When facing a challenge in life where I feel unsteady on my feet, I remind myself of two things:

1. I am a mom.

2. I can do anything.*


OK, not technically anything.

I cannot cartwheel.  It’s no longer happening.

I also cannot speak another language, walk in high heels or swallow large pills.

And I can’t successfully do math in my head, or on paper for that matter.

But here’s what I can do:

I can entertain two small children, alone on an eight-hour flight, without being ejected.

I can walk around my silly hipster neighborhood with a greasy ponytail, no makeup and an outfit that is part pajamas, part MC-Hammer-sweatpants-from-college and not care what people think.

I can hold my toddler’s legs while he’s getting stitches under his chin for the second time and seem stoic even though my legs are shaking and I’m screaming inside.

I can furtively rearrange all the furniture in our apartment…change my mind…and move it all back before my husband gets home.

I can open the family pickle jar.

I can eat fried chicken like a man.

I can break the news—carefully—to my oldest son that our beloved dog died while he was at school, attempting to explain the concept of heaven with a lump in my throat.  And I can suppress my smile when he looks up brightly for a moment through tears, to ask if he can see Houdini’s fossil.

I can dance like a fiend to the Charlie Brown theme song with my children after dinner, in plain view of the neighbors across the street.

I can survive missing the first day of Kindergarten, abroad on an unavoidable business trip, even though I find this more exquisitely painful than childbirth.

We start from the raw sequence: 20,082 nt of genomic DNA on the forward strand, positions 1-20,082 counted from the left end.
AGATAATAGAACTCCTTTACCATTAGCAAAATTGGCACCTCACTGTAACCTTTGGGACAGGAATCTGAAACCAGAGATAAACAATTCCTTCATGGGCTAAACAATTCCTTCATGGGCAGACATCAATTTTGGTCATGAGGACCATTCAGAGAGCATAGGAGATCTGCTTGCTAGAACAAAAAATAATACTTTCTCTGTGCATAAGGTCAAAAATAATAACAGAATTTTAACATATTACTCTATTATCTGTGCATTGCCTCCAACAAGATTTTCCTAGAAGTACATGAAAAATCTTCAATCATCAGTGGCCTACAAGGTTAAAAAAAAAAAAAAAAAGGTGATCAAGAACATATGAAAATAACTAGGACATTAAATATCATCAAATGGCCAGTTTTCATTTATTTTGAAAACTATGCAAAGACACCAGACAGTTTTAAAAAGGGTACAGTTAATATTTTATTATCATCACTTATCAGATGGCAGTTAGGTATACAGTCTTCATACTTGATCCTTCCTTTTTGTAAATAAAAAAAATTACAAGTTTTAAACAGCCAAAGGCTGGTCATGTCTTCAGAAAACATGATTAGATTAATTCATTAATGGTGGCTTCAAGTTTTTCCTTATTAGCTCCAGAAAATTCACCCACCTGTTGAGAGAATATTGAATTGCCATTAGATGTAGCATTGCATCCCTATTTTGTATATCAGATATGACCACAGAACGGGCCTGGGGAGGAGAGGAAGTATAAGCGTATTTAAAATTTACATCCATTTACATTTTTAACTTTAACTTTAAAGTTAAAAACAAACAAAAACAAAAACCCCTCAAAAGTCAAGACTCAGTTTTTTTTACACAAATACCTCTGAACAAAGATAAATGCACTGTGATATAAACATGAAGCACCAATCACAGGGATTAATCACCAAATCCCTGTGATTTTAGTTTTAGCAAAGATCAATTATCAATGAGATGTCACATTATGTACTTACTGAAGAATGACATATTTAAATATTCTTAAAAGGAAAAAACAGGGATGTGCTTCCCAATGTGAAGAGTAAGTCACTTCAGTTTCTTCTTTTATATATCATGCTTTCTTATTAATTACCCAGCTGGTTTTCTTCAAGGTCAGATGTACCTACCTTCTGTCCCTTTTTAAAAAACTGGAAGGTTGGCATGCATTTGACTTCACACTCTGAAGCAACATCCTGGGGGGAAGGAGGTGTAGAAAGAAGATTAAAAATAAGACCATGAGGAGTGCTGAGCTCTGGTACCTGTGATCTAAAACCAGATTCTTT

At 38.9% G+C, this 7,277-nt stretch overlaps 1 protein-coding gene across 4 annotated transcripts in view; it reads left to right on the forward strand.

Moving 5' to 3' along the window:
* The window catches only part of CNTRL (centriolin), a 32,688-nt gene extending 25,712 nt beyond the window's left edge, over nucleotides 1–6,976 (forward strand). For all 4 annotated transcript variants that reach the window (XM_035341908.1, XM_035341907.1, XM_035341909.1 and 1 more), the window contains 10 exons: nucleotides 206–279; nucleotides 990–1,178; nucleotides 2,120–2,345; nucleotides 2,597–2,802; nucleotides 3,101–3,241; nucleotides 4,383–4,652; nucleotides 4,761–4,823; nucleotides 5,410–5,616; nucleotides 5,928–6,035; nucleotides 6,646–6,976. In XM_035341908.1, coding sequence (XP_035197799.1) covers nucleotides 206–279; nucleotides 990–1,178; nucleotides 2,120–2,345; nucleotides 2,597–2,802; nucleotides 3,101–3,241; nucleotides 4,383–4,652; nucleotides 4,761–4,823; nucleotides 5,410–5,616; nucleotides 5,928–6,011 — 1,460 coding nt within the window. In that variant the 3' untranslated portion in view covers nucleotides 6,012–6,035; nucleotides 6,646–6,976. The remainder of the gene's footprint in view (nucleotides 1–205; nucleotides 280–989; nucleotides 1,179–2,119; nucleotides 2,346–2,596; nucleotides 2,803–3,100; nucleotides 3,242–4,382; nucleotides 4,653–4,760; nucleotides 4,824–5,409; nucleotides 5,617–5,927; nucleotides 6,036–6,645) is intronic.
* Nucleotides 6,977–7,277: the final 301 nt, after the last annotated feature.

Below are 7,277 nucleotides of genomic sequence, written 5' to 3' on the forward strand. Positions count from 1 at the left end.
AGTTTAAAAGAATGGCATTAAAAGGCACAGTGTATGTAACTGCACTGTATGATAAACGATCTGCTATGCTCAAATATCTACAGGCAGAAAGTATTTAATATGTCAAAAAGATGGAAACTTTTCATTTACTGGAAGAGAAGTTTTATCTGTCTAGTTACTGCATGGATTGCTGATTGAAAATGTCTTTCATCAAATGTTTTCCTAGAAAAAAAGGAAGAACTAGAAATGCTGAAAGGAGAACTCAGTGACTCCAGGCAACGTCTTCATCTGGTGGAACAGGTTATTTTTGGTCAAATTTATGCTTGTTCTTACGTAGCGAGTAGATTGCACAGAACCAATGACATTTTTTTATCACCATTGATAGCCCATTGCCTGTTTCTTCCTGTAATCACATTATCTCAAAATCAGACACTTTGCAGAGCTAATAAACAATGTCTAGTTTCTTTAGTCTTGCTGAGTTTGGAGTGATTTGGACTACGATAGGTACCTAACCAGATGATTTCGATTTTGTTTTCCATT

I can hold poop.  In my bare hands.

And I can wake up each morning excited and happy (though I’m not a morning person) because I get to smell the warm milky smell of two waking boys—who squeeze my neck and kiss me feverishly and have what my husband calls our Morning Love Fest.

As a mother, I can do anything.

Anything that matters.

*The physical act of childbirth, alone, I feel, qualifies mothers as Champions.


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Comments (9)


  1. Posted by: mallary

    As a new mom I can definitely relate to the new mom tasks that, while horrific in some sense, make me feel like Wonder Woman! Great article!

  2. Posted by: Danielle

    Love this. I’m about to be a first time mom within the next 3 weeks and stuff like this makes me swoon and get excited about my new journey as a mommy. And I totally agree with you…any woman who has gone through childbirth is by far a HUGE CHAMPION! (Hope I get through it with flying colors) EEP!

  3. Posted by: Justine

    I love this post so much. The furniture and poop items made me laugh out loud on the bus – oh how I can relate to those!

  4. This is just so beautiful, and hilarious and true.

  5. Posted by: Heidi

    I can totally relate to the chin stitches. He’s forgotten all about it, but I still get pains in my stomach thinking about it.

  6. Posted by: Jolie

    I LOVE THIS A MILLION. I’m the new(-ish) mom of a 13mo and I find myself feeling more proud than ever at what I’m capable of so far…thank you:)

  7. Posted by: Honeybee

    I can sit by my son’s bedside from 1am to 3am when he has a fever and wait for him to settle and go back to sleep and go to the office the next day and pretend I know about the financial markets. (This was last night/is today). And many more things. Oh, and after giving birth to our first, would anyone have asked if I could become President of the United States, I would have said yes and believed it (among other minor obstacles, I’m Swiss). I still kind of believe it now, 6 years later. Mothers of this world, I salute you.

  8. Posted by: Jessica

    Beautifully written. This encapsulates my mundane yet extraordinary life as a young mother. Thank you for these sentiments.

  9. Posted by: Wanda

    BOOM! I get you, girl!

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